My third book was at least as much a challenge to design as its predecessors.

The hardest part should, seemingly, have been the most basic. Working out the base typography was almost a nightmare.

I wasn’t trying to do anything fancy. With the direction established by my cover design (of which more in another post), this interior was the most simple and unembellished of all three books. Granted that simple is not always easy to do well, but in this case the layout and overall design were relatively painless.

I absolutely sweated the type, though. Page after page after page of laser-printed experiment, adjusting first typeface and then margins and point size and leading and it just wasn’t working. Eventually I settled on something that seemed adequate, ordered an early proof copy from, and decided that it would not work.

That was tough. Nonetheless, I concluded that I had to revise, resulting in more experiment but finally some useful realizations.

  1. Sabon was not going to work for body copy. It was just too heavy, at least in the printed book from lulu. Its printing seemed to make Sabon just slightly heavier than a laser-printer, just enough that what had looked okay on a test print seemed too dense in the production book form—which of course was the real standard to measure against.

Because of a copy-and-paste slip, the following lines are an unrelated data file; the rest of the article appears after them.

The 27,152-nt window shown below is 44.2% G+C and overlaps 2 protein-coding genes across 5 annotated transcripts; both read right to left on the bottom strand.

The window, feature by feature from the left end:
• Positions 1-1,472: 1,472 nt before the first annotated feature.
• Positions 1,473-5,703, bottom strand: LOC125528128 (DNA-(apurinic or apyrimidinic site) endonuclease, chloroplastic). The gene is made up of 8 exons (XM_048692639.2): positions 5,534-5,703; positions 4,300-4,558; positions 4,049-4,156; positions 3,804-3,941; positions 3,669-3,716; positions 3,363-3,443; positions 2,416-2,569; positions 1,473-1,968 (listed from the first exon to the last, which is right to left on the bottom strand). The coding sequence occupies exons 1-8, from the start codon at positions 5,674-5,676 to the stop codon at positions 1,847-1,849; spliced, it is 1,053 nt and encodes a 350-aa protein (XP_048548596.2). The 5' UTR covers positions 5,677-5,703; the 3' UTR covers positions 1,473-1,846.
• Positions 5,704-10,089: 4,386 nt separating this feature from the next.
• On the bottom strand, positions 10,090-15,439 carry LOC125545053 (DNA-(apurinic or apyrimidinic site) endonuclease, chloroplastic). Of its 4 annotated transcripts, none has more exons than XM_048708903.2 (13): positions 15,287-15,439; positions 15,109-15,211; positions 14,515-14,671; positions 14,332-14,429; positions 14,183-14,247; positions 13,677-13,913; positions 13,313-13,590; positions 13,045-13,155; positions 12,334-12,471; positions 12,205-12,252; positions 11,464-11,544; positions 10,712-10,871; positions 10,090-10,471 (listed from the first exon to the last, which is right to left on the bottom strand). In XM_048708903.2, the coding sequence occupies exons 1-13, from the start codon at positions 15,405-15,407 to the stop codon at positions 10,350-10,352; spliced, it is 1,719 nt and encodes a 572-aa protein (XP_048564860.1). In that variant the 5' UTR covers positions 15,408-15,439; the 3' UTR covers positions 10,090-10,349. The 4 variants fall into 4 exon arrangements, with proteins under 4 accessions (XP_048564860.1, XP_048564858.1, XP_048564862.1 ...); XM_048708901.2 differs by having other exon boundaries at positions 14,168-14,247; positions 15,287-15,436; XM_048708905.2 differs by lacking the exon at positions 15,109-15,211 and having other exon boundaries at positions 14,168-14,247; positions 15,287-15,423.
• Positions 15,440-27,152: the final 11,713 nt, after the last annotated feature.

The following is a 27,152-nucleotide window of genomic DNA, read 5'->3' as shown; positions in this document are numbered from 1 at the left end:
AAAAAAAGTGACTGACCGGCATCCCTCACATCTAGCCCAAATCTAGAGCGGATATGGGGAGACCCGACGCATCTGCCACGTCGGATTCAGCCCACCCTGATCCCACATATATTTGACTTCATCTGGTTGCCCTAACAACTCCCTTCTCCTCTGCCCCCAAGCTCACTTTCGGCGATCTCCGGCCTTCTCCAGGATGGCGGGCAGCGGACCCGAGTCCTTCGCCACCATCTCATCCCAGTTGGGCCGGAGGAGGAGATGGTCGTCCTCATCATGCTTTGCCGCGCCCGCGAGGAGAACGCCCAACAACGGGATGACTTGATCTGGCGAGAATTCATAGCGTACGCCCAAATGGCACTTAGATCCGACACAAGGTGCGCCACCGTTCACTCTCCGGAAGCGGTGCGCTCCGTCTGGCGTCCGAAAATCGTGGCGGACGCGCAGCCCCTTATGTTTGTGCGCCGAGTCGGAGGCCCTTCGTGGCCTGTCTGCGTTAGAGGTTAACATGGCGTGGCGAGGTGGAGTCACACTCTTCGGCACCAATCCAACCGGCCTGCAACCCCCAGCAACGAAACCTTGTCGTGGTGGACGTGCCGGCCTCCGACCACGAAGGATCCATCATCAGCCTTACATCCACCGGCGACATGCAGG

2. All of the trips up to Lakewood Library for laser-printing might have been counterproductive. Ultimately I concluded that my inkjet printer was on balance a better preview of the product from lulu than the library’s laser printers.
  3. Meanwhile there’s probably a reason why “book weight” fonts are so-named. While not everything else seems too heavy for a proper trade-size book, plenty of ordinary undistinguished “roman” fonts from basic roman/italic/bold/bold-italic font families probably are too heavy.

read more…

Print has power, even in virtual form

2016 July 26

A novel experience, recently, related to print vs. electronic media in 2016.

Several weeks ago I designed a new web site for that particular pro bono project without end. I also wrote nearly all of it, which I suppose is indirectly relevant to the story. Anyway, more recently I was asked to adapt most of the copy into a print brochure. This was perhaps a first for me, and posed some interesting challenges. That said, more curious is that I had asked people to provide feedback on the web site, and got a few small suggestions from one person—but I received extensive comments and suggested revisions to the same text in brochure form.